Archdiocesan Leadership apologized for GOA’s financial troubles and the failure to detect – 1,000 people attend the open forum
Boston, MA.- By Apostolos Zoupaniotis
Photos: Dimitrios Panagos
During the very sincere, frank and open discussions, both at Monday’s lengthy open forum and at Tuesday’s extended meeting of the Finance Committee, one issue that remained unanswered was about why the bill of the Crete Panorthodox Synod was picked by the Archdiocese of America. The amount the Archdiocese paid was $987,605 leaving a debt of $410, 190.
When the question was raised at the Finance Committee meeting, on Tuesday, whether the Archdiocesan Council was briefed, the answers were unclear.
«It’s probably clear to most of us that the activities of the Great Council had to be supported in a very significant way. We don’t have the information in detail on how all those expenditures were made. I hope that they were very conscious and efficient on what they did but I don’t have this information’, was the question asked by an Ohio priest.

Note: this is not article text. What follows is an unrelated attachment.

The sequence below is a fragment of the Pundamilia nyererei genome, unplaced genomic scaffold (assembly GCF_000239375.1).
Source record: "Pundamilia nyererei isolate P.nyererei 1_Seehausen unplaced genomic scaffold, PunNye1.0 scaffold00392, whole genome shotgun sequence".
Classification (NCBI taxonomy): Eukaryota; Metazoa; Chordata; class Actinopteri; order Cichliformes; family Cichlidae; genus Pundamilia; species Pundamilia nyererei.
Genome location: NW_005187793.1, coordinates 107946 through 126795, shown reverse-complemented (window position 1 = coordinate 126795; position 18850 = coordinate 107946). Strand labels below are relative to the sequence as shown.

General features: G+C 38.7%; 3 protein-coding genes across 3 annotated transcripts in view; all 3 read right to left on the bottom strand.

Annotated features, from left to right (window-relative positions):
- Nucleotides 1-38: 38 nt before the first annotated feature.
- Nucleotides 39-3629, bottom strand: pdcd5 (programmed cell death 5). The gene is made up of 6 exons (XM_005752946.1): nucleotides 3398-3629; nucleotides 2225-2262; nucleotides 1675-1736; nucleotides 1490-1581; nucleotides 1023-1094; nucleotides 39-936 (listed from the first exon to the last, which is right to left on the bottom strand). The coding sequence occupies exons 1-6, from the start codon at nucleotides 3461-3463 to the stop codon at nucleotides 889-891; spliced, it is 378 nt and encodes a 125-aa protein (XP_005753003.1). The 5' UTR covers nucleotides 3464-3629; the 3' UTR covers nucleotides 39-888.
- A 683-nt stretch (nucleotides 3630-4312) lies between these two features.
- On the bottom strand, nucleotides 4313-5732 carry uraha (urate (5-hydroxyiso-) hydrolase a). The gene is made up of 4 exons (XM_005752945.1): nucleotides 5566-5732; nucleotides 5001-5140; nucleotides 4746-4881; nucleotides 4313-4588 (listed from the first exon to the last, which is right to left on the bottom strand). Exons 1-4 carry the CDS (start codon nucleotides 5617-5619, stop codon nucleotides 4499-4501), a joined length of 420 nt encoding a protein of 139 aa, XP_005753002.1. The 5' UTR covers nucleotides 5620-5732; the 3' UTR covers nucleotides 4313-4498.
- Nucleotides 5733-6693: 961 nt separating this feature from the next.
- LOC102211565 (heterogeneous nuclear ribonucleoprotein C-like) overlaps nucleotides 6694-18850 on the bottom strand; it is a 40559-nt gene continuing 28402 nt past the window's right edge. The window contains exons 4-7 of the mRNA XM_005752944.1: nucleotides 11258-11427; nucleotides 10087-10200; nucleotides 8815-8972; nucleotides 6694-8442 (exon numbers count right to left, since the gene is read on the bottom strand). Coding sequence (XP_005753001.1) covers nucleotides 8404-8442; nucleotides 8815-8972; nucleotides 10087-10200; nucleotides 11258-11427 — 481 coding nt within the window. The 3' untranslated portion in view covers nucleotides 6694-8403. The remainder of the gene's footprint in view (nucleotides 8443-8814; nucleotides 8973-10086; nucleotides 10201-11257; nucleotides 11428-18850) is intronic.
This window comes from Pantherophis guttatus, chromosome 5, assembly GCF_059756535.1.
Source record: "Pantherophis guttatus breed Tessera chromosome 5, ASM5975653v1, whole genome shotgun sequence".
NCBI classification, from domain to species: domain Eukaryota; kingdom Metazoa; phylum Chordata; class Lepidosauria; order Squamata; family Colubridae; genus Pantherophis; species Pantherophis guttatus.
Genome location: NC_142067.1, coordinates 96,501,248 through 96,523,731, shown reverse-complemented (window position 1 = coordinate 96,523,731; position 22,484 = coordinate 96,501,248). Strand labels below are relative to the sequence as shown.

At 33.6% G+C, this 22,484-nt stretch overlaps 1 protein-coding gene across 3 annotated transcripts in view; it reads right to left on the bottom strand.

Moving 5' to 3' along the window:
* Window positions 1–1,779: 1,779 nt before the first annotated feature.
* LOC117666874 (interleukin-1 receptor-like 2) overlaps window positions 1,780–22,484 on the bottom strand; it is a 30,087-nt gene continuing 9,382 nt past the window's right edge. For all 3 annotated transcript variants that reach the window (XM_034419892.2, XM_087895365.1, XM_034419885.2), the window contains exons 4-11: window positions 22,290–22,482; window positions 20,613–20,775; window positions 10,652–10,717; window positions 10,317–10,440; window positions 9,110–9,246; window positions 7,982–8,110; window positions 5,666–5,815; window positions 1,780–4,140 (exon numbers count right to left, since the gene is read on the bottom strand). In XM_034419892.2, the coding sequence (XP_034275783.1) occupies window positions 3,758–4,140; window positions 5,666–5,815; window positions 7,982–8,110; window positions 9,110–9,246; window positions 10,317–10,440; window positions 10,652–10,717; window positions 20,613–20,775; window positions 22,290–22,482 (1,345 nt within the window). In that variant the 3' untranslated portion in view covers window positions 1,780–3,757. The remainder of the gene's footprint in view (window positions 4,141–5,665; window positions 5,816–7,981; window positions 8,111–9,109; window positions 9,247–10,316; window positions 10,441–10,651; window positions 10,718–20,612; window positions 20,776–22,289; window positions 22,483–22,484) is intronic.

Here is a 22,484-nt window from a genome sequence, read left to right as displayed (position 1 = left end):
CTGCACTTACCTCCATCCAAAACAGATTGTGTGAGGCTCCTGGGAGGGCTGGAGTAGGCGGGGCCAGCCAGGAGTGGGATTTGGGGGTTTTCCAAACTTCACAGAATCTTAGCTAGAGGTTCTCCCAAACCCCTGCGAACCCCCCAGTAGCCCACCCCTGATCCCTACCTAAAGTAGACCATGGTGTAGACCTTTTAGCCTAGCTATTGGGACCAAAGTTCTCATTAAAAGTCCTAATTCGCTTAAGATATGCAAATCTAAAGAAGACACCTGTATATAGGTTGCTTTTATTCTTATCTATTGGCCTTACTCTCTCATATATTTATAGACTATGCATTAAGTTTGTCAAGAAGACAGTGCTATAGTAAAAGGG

The Chairman of the Finance Committee, Lou Kirkos, in replying he said that the Archdiocesan Council wasn’t involved in that. But, Dimitri Moschos, an Archdiocesan Council member and a past President of the Council, intervened in the discussion saying that “the Council was briefed.
“We didn’t get specific financial details, but in general we were told on the support we needed for that Council. Don’t forget it was the first one after over one thousand years… So, there was disclosure. If the American Church didn’t do that, the Council wouldn’t have been a success.”